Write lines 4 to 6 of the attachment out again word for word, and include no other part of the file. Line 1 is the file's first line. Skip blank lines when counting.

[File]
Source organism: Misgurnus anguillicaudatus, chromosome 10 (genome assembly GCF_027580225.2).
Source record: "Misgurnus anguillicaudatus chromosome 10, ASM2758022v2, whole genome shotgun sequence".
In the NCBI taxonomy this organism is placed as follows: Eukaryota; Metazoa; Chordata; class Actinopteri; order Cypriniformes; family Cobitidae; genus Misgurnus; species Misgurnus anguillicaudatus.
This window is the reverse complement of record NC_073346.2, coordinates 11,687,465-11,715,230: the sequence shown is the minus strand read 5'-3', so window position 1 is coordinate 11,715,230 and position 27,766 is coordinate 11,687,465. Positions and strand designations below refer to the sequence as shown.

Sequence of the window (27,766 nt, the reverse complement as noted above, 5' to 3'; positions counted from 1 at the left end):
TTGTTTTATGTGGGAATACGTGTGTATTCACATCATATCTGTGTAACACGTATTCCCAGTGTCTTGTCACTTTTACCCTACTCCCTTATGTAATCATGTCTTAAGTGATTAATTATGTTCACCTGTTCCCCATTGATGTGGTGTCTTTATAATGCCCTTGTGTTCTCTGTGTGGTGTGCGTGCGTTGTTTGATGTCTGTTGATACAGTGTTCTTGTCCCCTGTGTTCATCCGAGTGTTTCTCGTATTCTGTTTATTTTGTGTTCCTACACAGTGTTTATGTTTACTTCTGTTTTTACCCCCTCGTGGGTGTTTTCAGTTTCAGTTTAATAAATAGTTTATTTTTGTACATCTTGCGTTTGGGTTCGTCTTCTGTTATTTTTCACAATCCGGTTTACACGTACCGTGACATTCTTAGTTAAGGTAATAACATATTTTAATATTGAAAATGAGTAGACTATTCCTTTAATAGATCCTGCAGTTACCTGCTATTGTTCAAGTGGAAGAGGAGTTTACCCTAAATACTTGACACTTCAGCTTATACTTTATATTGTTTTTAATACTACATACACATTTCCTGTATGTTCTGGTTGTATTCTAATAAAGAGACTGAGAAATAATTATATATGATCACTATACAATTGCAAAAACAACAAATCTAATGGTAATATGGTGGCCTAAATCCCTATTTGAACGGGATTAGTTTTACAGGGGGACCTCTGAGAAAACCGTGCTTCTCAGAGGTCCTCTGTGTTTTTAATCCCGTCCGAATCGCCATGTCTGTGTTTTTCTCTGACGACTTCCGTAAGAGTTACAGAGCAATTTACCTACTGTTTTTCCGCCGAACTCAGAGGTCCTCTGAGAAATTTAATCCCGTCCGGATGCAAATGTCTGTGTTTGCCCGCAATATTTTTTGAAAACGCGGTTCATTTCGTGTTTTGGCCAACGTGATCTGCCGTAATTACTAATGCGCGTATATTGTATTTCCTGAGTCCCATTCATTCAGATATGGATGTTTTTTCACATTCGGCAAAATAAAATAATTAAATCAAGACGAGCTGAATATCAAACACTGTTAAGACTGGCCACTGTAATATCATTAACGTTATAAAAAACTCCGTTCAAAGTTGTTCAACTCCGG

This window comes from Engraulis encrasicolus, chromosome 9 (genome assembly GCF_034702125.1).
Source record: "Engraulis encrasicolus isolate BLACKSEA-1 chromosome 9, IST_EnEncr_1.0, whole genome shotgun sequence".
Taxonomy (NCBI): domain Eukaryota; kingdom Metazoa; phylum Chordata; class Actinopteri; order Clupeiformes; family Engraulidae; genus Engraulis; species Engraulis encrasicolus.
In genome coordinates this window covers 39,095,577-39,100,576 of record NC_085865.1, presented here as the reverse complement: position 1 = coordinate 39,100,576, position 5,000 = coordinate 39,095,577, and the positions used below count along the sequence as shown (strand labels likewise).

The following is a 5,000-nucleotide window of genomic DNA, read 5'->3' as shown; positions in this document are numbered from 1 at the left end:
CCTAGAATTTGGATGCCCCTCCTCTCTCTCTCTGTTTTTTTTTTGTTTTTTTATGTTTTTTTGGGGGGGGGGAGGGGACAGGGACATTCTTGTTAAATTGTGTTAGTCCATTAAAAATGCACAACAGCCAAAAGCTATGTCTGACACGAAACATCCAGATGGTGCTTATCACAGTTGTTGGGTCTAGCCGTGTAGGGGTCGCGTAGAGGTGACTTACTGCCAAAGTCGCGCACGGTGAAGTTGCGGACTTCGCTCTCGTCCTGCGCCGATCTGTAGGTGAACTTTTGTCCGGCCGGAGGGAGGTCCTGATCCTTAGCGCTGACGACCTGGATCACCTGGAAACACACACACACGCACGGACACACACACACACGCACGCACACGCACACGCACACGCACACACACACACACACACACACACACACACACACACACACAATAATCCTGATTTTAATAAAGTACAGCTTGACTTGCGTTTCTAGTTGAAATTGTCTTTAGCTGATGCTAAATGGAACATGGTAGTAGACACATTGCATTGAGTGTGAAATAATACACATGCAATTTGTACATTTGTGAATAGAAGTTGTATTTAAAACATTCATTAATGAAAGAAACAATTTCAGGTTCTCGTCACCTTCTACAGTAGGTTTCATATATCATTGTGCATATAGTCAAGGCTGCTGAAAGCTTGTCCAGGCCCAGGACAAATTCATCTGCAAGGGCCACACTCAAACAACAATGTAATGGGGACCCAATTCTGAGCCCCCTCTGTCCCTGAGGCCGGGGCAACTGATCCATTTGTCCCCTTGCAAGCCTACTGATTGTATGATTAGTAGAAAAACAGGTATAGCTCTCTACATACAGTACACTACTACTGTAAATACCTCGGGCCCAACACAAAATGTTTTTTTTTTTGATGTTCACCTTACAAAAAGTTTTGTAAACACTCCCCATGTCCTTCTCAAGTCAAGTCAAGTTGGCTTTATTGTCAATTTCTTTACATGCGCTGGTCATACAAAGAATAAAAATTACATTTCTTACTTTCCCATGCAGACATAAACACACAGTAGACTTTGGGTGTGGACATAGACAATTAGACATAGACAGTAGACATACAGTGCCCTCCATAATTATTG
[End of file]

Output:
This window is the reverse complement of record NC_073346.2, coordinates 11,687,465-11,715,230: the sequence shown is the minus strand read 5'-3', so window position 1 is coordinate 11,715,230 and position 27,766 is coordinate 11,687,465. Positions and strand designations below refer to the sequence as shown.

Sequence of the window (27,766 nt, the reverse complement as noted above, 5' to 3'; positions counted from 1 at the left end):
TTGTTTTATGTGGGAATACGTGTGTATTCACATCATATCTGTGTAACACGTATTCCCAGTGTCTTGTCACTTTTACCCTACTCCCTTATGTAATCATGTCTTAAGTGATTAATTATGTTCACCTGTTCCCCATTGATGTGGTGTCTTTATAATGCCCTTGTGTTCTCTGTGTGGTGTGCGTGCGTTGTTTGATGTCTGTTGATACAGTGTTCTTGTCCCCTGTGTTCATCCGAGTGTTTCTCGTATTCTGTTTATTTTGTGTTCCTACACAGTGTTTATGTTTACTTCTGTTTTTACCCCCTCGTGGGTGTTTTCAGTTTCAGTTTAATAAATAGTTTATTTTTGTACATCTTGCGTTTGGGTTCGTCTTCTGTTATTTTTCACAATCCGGTTTACACGTACCGTGACATTCTTAGTTAAGGTAATAACATATTTTAATATTGAAAATGAGTAGACTATTCCTTTAATAGATCCTGCAGTTACCTGCTATTGTTCAAGTGGAAGAGGAGTTTACCCTAAATACTTGACACTTCAGCTTATACTTTATATTGTTTTTAATACTACATACACATTTCCTGTATGTTCTGGTTGTATTCTAATAAAGAGACTGAGAAATAATTATATATGATCACTATACAATTGCAAAAACAACAAATCTAATGGTAATATGGTGGCCTAAATCCCTATTTGAACGGGATTAGTTTTACAGGGGGACCTCTGAGAAAACCGTGCTTCTCAGAGGTCCTCTGTGTTTTTAATCCCGTCCGAATCGCCATGTCTGTGTTTTTCTCTGACGACTTCCGTAAGAGTTACAGAGCAATTTACCTACTGTTTTTCCGCCGAACTCAGAGGTCCTCTGAGAAATTTAATCCCGTCCGGATGCAAATGTCTGTGTTTGCCCGCAATATTTTTTGAAAACGCGGTTCATTTCGTGTTTTGGCCAACGTGATCTGCCGTAATTACTAATGCGCGTATATTGTATTTCCTGAGTCCCATTCATTCAGATATGGATGTTTTTTCACATTCGGCAAAATAAAATAATTAAATCAAGACGAGCTGAATATCAAACACTGTTAAGACTGGCCACTGTAATATCATTAACGTTATAAAAAACTCCGTTCAAAGTTGTTCAACTCCGG